UW Professors to Discuss Research Work at Jackson Saturday U Program
The science of taxidermy, what Chinese Singaporeans believe about burying their dead, and recognizing mountain avalanche signs are among topics Saturday, Oct. 12, in Jackson for the fall term of Saturday U -- the University of Wyoming's free one-day college education program.
A half-day of college classes and discussion begins with refreshments at 8:30 a.m., followed by a welcoming address at 8:45 a.m. at the National Museum of Wildlife Art Cook Auditorium.
In its fourth year, Saturday U is a collaborative program that connects popular UW professors with lifelong learners. Offered six times a year -- twice each in Jackson, Gillette and Sheridan -- Saturday U is sponsored by the university, the UW Foundation and Wyoming Humanities Council; and presented by Central Wyoming College (CWC), the National Museum of Wildlife Art and Teton County Library Foundation.
Participants may attend one, two or all three lectures in Jackson, plus the final luncheon and roundtable at 12:45 p.m. in the Wapiti Gallery. The program is free and open to the public. For more information, or to register for college credit or Professional Teaching Standards Board (PTSB) credit, call Susan Thulin, CWC outreach coordinator, at (307) 733-7425.
Listed are program topic descriptions and UW representatives lecturing:
9 a.m. -- “Skin Remembers: Taxidermy as Material and Living Memory,” John Dorst, American Studies Program professor. Taxidermy, whether as hunting trophy or decor, enacts two kinds of memory. The mounted animal can, of course, recall specific experiences, but the materiality of the object, the skin, also can be understood as memory in that it “remembers” and “reactivates” the living animal, Dost says. “This philosophical point is not entirely academic,” he adds. “For example, it can help us understand something about powerful emotional effects evoked in some of Alfred Hitchcock’s films.”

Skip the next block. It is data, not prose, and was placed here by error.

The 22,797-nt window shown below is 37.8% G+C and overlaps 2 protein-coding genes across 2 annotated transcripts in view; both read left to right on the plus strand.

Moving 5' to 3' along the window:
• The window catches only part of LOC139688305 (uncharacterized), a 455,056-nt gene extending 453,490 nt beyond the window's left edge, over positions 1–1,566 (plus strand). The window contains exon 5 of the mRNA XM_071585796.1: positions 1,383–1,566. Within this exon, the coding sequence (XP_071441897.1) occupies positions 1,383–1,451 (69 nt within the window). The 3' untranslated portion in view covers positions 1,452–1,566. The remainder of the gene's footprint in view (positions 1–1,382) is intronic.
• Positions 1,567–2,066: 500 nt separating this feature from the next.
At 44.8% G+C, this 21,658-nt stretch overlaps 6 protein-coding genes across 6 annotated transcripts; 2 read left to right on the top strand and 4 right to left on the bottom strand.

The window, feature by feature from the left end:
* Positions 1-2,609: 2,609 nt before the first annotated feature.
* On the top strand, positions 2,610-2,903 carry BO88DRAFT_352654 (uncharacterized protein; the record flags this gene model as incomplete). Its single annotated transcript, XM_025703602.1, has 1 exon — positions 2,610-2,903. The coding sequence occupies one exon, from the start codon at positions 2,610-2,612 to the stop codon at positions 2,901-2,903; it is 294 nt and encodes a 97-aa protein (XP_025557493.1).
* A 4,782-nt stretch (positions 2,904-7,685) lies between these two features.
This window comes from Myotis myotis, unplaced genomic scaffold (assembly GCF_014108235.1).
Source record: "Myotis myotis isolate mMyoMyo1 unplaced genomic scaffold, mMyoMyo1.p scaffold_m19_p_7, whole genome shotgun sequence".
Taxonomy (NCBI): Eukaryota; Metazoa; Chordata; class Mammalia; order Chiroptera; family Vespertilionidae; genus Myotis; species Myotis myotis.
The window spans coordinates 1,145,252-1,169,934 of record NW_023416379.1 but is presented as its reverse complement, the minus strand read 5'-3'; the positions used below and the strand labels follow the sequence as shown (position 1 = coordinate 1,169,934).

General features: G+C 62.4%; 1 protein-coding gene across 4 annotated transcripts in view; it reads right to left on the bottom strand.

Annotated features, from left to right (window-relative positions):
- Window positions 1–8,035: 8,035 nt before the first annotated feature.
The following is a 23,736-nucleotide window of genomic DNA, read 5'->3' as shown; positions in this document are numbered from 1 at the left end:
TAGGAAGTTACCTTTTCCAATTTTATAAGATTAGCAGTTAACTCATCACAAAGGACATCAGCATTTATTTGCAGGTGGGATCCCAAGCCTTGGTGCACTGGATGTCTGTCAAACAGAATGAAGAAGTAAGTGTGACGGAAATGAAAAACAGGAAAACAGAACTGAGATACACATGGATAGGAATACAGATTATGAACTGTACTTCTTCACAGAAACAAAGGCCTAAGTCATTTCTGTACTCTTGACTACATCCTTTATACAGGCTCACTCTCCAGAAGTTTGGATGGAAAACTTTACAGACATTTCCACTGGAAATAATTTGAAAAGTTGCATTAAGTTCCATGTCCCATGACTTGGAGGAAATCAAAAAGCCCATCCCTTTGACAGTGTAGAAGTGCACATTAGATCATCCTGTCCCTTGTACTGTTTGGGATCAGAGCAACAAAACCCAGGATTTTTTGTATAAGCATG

10:15 a.m. -- “Burying the Dead: When the State Says No,” Ruth Toulson, Department of Anthropology assistant professor. Appropriately, burying the dead is one of the most shared human desires. But in Singapore, the state has ordered the destruction of cemeteries, which is particularly traumatic for Chinese Singaporeans, who believe their own fortune and health stem from the proper burial of parents and ancestors. Toulson takes a behind-the-scenes look at Singapore’s funeral industry, and how bereaved families struggle to make sense of a rapidly changing spiritual world and are losing their certainty that the dead will rest in peace.
11:30 a.m. -- “Snow Monitoring: Listening for Avalanches,” Jerry Hamann, Department of Electrical and Computer Engineering professor. When an avalanche sends snow tumbling down the mountain, it makes a recognizable sound. But the sound is so deep, only a whale could hear it without technological assistance. UW researchers, in partnership with Inter-Mountain Labs of Sheridan, have installed monitors that allow managers in avalanche-prone areas near roads and ski areas (including Jackson Hole Mountain Resort) to keep a sensitive “ear to-the-ground” during avalanche season, helping to warn people to avoid dangerous spots.
For more information about Saturday U, visit the website at http://www.uwyo.edu/SaturdayU/ or contact Teton County Library Adult Humanities Coordinator Oona Doherty at (307) 733-2164, ext. 135; or email email@example.com.